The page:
questions on that.

All right.

In the know, well, since I just talked a lot, Jeff, how about you take the first,

uh, the first, uh, slab?

What is your tip for in the know today?

So if you were the sort of person who enjoys listening to podcasts, and since

you're listening to this one, I hope that that includes you there, you know, that

there's a number of different podcasts apps out there, but the one that I

encourage people to use is called Overcast.

It is fantastic.

You know, Apple's built in podcast app is good.

It does get better every year, but Overcast is really the best one and you can use it

for free and you can get access to advanced features by paying a very small fee every


There's so many things that I love about Overcast, but the one I was going to talk

about today is playlists because I suspected, you know, you don't just listen to one


You have a bunch of podcasts you listen to and the Overcast app does a great job of

allowing you to have different playlists, um, so that to control what you want to

listen to.

And so, for example, I have a single playlist called new, which is the main

playlist that I use and what it does, it includes just about all episodes of all of

my podcasts with a few exceptions.

And I have it sorted newest to oldest because like, you know, maybe, um, if I have a

podcast I listened to, you know, I may have missed the episode that came out two weeks

ago, but if I go listen to it right now, I don't want to listen to two weeks ago's


I want to listen to the most recent one because it's the current news.

If it's like a news oriented podcast like this one is.

Um, so I have them sorted newest to oldest and you know, I, I have, you know, all the

stuff, but then I will exclude some and you know, then another thing you can do with the

list is you can have priority podcasts.

So if you know that of all the podcasts I listened to, you know, these two or three

are my favorite, they will go up to the top of the list automatically.

And so the end result is every time I open the list of new, it includes, you know, at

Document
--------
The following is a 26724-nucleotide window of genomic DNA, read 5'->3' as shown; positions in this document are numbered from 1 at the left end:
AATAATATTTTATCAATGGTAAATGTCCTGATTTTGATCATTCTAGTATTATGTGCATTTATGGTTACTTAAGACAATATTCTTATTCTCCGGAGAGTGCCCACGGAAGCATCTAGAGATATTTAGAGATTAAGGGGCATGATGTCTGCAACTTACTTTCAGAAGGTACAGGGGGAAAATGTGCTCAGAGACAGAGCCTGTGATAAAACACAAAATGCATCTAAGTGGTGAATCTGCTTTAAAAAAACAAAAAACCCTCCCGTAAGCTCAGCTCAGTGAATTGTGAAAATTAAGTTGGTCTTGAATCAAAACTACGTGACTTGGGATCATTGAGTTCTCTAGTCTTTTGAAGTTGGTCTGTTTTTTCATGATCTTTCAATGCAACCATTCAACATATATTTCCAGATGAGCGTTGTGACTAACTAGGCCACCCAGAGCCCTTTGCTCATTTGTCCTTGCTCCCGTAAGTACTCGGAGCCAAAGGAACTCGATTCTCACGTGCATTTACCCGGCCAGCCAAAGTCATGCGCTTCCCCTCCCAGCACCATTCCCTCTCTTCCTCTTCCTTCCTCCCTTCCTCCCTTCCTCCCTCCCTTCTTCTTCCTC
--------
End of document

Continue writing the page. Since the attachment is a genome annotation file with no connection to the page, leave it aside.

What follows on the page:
the very top are the ones that I'm going to want to listen to first.

And then it's going to have the latest episodes of the podcast that I want.

And for a lot of my podcasts listening, that works great, but then there's other

types of podcasts too.

There are some podcasts I call them sort of episodic podcasts where I want to listen

to them in order.

Sometimes it's because it's a podcast that, um, isn't like a time related one.

Like, you know, I have some podcasts that just describe like movies and books and

stuff like that.

And they're, they're sort of, you know, you could listen to them in any order.

I have some space podcasts I listened to that.

Yeah, they have the current news of space, but you can just sort of listen to them in


And I just prefer to listen to them from oldest to newest.

And so I'll have a separate list of those podcasts or another good example is one of

the things that I love doing.

If there's a show that I really, really enjoy listening, enjoy watching, like for

example, the for all mankind, uh, show on Apple TV plus, which I, which I always brag

about and I love it.

There's a great podcast I listened to called, uh, NASA vending machine where, uh,

Jason Snow and Dan Moore and talk about each episode, but that's one that I don't

want that when they have a new episode come out, I don't want it to go to the top of

my list because I may not have seen the episode yet.

So you like last thing you want to be doing is driving around in the car and I

finished one podcast and suddenly they start spoiling the show that I haven't seen


And so I might put that in a separate list and have it go oldest to newest because

I'm going to want to listen to that order.

So, um, I like that you could have different lists.

Um, there's also a built-in one called in progress, which is nice because, you know,